"Aye, go deawn i'th' Hatteries an' theau'll find a machine ut'll turn a hat eaut in abeaut ten seconds, lined wi' patent leather, an' tipped wi' Persian satin, wi' th' buyer's name printed under th' lion an' unicorn, an' a little hole i'th' middle for let eaut steeam, an' a hole for a hatguard i'th' brim, wi' an eyelet squeezed in it ready for th' saeside!  What dost think abeaut that, neaw?"

    "Well, aw think theau'rt at thi owd gam' agen, an' ut nowt 'll get thee off it."

    "Let me tell thi this, owd sceptic!  Ther a mon had his hat blown off one day when he're at top o'th' owd church steeple, an' it went like a balloon o'er into Trafford Park.  Well, he had to get a new un; but as he'd a yead as big as eaur broth pon, he couldno' get one ut ud fit him.  He tried th' biggest ut Sammy had, but as his biggest wur nobbut a seven-an'-a -quarter it kebbed on th' mon's yead like queen's creawn on one o' these new sixpences.  That wouldno' do.  He met a tried a hat-box an' gone whoam i' that; but he bethowt hissel o' this steeam hat machine, so he went theere.  He towd 'em he wanted a hat makkin' abeaut eight-an'-three-quarters size.  He said he wanted it at once, as his train started in a quarter of an heaur.  He stuck his yead into summat for t' tak' his measure, an' by th' time he'd wiped th' swat off, th' hat tumbled eaut at t'other end o'th' machine ready for puttin' on!  Th' mon walked off wi' it as if he'd getten a firkin tub on th' top of his yead, an' when he gees to th' station he'd five minutes to spare.  Neaw that's true!"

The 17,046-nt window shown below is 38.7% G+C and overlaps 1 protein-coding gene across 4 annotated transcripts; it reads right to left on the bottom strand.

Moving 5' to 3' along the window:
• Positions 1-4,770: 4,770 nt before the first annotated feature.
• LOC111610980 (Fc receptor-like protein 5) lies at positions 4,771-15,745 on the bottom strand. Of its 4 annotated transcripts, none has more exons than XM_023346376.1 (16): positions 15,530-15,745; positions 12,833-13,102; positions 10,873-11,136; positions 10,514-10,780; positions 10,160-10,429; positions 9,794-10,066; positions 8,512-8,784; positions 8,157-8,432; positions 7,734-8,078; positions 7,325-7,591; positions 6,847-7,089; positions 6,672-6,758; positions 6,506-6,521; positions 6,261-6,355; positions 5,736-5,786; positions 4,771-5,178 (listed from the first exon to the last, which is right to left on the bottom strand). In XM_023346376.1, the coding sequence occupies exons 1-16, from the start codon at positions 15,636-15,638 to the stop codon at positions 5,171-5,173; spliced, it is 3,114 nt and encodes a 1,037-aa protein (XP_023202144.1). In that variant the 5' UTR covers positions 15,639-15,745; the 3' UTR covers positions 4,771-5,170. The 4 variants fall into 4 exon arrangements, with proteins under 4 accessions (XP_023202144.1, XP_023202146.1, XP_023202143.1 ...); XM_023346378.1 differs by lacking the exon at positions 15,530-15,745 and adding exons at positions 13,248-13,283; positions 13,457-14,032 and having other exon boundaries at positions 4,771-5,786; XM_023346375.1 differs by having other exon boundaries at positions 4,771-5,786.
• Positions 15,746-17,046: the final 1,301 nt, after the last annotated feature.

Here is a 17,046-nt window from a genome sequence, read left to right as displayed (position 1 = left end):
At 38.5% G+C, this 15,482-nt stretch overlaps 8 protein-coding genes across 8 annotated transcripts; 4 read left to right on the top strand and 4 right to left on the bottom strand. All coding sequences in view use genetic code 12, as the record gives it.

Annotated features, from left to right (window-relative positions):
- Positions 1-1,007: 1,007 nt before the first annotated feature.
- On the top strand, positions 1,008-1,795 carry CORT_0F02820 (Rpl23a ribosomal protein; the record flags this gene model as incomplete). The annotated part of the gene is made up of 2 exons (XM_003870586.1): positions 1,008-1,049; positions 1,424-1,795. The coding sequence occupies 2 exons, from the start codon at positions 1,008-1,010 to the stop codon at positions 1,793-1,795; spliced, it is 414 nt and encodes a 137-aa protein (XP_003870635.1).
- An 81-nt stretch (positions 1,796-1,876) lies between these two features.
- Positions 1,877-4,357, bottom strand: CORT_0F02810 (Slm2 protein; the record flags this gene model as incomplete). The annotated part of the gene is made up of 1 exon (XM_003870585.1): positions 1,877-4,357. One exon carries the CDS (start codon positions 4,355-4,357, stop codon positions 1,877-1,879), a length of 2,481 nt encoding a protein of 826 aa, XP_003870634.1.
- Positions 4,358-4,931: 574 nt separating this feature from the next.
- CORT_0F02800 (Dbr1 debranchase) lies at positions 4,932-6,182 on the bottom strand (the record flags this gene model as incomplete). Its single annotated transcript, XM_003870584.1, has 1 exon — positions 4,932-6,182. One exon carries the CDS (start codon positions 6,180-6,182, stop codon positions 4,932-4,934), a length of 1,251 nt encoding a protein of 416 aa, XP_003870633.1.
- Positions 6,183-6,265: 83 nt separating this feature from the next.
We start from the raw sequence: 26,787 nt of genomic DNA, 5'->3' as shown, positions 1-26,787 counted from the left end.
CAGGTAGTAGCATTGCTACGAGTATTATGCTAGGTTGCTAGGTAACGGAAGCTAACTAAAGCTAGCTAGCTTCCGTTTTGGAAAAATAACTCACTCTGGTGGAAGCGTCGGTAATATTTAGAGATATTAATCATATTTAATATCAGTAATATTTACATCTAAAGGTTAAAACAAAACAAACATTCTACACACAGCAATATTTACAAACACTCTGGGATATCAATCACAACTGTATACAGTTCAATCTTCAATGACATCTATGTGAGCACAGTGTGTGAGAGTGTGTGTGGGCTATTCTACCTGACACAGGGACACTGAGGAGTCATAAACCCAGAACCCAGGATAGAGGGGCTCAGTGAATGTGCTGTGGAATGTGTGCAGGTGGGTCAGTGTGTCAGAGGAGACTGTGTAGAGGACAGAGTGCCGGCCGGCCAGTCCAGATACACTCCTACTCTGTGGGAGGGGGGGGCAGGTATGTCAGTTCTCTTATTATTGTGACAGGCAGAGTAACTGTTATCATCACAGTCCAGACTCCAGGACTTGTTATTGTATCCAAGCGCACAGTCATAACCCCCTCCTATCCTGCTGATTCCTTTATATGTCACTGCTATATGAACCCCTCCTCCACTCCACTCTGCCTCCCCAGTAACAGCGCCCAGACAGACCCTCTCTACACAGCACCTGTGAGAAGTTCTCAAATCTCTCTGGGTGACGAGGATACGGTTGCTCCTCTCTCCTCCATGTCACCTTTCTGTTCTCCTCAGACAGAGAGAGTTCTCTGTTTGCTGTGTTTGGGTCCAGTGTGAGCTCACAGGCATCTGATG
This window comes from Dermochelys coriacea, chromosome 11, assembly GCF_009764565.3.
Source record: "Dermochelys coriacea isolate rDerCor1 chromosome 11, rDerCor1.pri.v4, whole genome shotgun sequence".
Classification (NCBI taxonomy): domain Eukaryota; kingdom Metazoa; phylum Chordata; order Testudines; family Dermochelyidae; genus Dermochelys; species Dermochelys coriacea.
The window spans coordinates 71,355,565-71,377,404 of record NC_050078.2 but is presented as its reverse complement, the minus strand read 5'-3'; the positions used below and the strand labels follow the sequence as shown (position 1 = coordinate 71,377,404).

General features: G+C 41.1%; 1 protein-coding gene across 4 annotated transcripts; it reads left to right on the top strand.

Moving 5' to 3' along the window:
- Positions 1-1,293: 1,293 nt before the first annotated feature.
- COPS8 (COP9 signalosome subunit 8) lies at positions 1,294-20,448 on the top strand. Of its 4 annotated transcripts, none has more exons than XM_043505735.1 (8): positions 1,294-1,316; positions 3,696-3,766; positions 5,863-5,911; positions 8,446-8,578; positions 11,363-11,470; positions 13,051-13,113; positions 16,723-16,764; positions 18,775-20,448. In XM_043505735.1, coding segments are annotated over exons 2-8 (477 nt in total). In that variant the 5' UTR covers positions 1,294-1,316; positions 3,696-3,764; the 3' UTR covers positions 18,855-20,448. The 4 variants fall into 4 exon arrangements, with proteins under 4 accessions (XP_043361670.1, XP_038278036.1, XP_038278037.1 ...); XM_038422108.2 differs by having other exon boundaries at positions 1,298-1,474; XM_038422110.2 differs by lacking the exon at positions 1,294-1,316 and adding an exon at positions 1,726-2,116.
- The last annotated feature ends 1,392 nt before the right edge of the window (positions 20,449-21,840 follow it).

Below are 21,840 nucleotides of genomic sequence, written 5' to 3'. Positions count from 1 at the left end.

"Heaw doss know it's true?"

    "Becose aw seed it made.  Aw're theere when th' chap browt his yead wi' him, an' gan th' order for it to be fitted.  Aw seed th' silk an' stuff for th' shape put in; an' then th' linen, an' th' tip, wi' th' letters made o' indy-rubber for t' print th' mon's name; an' aw seed th' hat tumble eaut ready for donnin'.  Ther's no mistake abeaut it."